DSC_0029And for her cake, Eleanor wanted a Thor cake.  She told me I should go to Publix and “tell them I’m a boy so you can get an Avengers cake.”  UGH!  Eleanor has an older brother and a dad who are superhero fans, so it makes sense that she has developed a love for them.  She has a book with all the Avengers biographies and has educated herself on every one of them.  But she still thinks it’s not alright for a girl to be so interested.  For a long time, she didn’t mention it at school because she was afraid the girls would laugh at her.  Now she has reached out to a few friends and learned that maybe it’s okay.  What is wrong with this picture?  Why are we (still) raising little girls who don’t think they can play with certain toys or be certain things when they grow up?  I’m pretty sure she’s not getting these ideas at home, but how do I fight against the rest of the world?  Eleanor is smart.  Really smart.  And, she is a little manipulative.  Not necessarily in a bad way (although sometimes), but it’s more that she reads people well enough to know what buttons to push to get what she wants.  She really could grow up to be anything.  Yet she thinks that only boys can have an Avengers cake.   So my daughter is nine.  I have had her for half the time she will live with us.  (This, in itself, is a crazy thought for me.)  I only have nine more years to instill in her the confidence that will allow her to take on the stereotypes and change the world.  So look out, media, friends and society in general.  I am declaring war on you.

Random Acts of Kindness

Before I forget, I want to recap how we spent part of our December.  I wanted to stress to the kids (especially the big ones) the spirit of giving this year.  At the beginning of December, we brainstormed some ways that we could do Random Acts of Christmas Kindness around town.  We made a list of 25 things, and although we didn’t keep to our initial plan of doing one a day, we did make it through quite a few.  Some were more labor-intensive than others, but all were relatively inexpensive or even free.  Here’s a list of what we did, along with some photos, although I didn’t take photos of most things and some are from my iPhone, so not my typical photo quality.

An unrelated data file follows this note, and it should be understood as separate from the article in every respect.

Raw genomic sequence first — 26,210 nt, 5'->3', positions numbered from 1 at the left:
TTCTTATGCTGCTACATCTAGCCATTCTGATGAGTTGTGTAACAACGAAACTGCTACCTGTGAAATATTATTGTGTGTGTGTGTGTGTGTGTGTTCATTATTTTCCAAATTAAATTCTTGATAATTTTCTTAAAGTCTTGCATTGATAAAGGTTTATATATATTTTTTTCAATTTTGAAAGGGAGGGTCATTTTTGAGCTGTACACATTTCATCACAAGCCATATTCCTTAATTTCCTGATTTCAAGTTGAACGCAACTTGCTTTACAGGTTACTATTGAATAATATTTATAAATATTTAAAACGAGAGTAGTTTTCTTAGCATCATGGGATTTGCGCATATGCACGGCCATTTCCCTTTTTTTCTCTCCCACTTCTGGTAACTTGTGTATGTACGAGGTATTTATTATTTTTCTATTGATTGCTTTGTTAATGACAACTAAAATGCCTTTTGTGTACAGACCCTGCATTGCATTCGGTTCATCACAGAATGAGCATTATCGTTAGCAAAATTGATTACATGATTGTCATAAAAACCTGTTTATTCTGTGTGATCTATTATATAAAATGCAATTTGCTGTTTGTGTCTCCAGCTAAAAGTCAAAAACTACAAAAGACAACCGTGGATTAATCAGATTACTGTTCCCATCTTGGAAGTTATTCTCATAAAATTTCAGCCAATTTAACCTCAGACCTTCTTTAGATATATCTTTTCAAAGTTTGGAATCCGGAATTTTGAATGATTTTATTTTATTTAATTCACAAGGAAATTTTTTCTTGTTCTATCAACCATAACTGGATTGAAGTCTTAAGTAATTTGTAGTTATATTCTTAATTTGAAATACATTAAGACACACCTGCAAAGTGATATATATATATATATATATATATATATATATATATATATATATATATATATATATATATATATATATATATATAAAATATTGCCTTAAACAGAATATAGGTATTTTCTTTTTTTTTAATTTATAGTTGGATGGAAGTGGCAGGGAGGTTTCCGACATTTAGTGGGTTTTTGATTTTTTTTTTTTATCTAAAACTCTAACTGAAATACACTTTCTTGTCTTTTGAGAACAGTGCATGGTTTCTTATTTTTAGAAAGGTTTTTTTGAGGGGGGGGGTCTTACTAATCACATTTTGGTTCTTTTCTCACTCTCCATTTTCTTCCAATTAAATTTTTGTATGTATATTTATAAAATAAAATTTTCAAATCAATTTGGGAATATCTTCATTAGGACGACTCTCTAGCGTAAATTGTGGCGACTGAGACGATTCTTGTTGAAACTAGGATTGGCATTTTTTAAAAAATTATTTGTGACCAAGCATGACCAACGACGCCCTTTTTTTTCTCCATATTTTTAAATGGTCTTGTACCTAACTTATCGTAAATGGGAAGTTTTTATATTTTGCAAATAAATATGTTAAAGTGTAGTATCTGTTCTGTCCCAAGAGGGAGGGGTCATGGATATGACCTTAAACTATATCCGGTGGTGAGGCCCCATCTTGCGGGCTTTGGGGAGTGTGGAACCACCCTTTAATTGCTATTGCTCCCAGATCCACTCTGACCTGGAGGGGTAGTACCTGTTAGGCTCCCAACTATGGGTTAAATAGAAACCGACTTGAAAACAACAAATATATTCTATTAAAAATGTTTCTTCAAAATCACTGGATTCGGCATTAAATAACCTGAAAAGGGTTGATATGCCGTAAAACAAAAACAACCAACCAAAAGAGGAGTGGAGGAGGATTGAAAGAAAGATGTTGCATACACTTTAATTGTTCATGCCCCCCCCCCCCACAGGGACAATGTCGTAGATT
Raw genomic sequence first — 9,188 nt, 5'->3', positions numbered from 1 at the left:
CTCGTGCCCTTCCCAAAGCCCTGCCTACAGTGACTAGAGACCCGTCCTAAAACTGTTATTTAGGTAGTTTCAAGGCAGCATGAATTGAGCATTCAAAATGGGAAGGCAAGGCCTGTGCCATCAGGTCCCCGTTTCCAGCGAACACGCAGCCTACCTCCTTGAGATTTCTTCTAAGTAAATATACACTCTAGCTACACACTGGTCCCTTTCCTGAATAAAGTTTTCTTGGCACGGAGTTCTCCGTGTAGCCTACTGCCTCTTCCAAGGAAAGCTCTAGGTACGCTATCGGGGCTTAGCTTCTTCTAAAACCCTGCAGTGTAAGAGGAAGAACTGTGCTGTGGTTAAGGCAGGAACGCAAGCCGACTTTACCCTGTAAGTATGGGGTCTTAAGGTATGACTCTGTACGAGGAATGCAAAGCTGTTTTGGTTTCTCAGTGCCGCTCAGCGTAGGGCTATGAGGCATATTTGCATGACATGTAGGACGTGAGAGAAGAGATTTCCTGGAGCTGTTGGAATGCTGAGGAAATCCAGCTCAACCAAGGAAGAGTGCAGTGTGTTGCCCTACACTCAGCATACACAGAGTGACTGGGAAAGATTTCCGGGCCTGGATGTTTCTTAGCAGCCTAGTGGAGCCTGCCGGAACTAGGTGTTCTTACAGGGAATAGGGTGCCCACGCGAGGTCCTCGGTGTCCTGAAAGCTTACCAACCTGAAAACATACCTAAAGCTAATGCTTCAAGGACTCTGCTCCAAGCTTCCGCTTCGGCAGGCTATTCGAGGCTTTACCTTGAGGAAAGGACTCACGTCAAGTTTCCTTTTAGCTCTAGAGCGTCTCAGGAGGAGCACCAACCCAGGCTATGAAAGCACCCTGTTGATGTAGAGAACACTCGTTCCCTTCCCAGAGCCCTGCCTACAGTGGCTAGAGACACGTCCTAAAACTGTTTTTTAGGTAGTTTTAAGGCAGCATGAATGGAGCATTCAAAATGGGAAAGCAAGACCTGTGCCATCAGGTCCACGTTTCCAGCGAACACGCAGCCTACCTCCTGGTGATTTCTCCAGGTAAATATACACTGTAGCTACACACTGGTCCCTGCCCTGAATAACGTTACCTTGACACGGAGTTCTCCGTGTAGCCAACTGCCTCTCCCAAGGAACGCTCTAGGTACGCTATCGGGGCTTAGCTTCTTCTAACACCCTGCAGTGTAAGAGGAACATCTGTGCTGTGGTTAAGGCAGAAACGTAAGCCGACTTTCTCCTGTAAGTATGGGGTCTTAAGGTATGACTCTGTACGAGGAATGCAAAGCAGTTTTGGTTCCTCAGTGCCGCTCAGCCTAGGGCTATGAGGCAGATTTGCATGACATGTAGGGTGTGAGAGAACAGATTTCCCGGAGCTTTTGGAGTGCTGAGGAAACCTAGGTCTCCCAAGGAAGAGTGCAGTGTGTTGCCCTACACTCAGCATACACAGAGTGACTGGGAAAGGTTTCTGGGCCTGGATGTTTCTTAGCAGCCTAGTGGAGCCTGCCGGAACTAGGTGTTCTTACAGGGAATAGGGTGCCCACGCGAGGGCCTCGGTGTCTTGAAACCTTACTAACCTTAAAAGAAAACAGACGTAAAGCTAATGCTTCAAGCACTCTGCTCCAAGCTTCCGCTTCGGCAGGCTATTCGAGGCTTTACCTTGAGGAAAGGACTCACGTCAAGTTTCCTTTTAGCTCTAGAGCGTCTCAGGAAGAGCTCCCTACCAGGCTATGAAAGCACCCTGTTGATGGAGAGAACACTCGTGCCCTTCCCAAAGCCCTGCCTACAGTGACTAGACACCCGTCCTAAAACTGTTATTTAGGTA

• Made Christmas Cards for people at a retirement home.

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  • Cleaned off our bookshelves and donated the extra books to the Children’s Home Society.
  • Gave one of the books to our mailman (a joke book, since he likes to tell the kids jokes when he sees them).
  • Made cookies for our neighbors.

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  • Hid dollars at the Dollar Tree for others to find and use.

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  • Read Christmas books at the kids’ old preschool.
  • Put quarters in the gumball machines at the mall.

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  • Volunteered at Children’s Home Society to help sort donations to go to families.  (Sam and Eleanor did this one on their own.)
  • Gave hot chocolate packets to the library workers (delivered through the book drop).

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  • Put candy canes on the windshields of the cars at Target one afternoon.

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  • Paid for someone in line behind us at the drive thru.
  • Asked a cashier what her favorite candy was and then bought it for her.

Because I got sick for about a week while Andrew was out of town, we kind of took a break mid-month.  I didn’t want this to become something that was a chore.  But the kids really enjoyed it.  They had a great time coming up with ideas, and once we got started they added other things to the list.  They even did a few nice things for each other.  (Honest.  I was shocked.)

Overall, I’d say that it was a success.  If nothing else, we had a little fun and spent some time doing something together as a family.  It was interesting to me to see how differently the kids approached things.  Sam wanted to be super-stealth and make sure no one knew it was us.  For example, he wanted to put the joke book in a different family’s mailbox, because if we used our own, he would know it was from us.  Eleanor just wanted to do projects that were oriented around money (the Dollar Tree and the gum ball machines were her favorites).  It made me realize how much that child would like to find money somewhere.  Although it didn’t go exactly as planned, they got the point of enjoying generosity and started to think about doing nice things for others. Now that the holidays are over, I’m looking forward to finding some other ways to keep them thinking about helping others, but we will definitely do this again next year.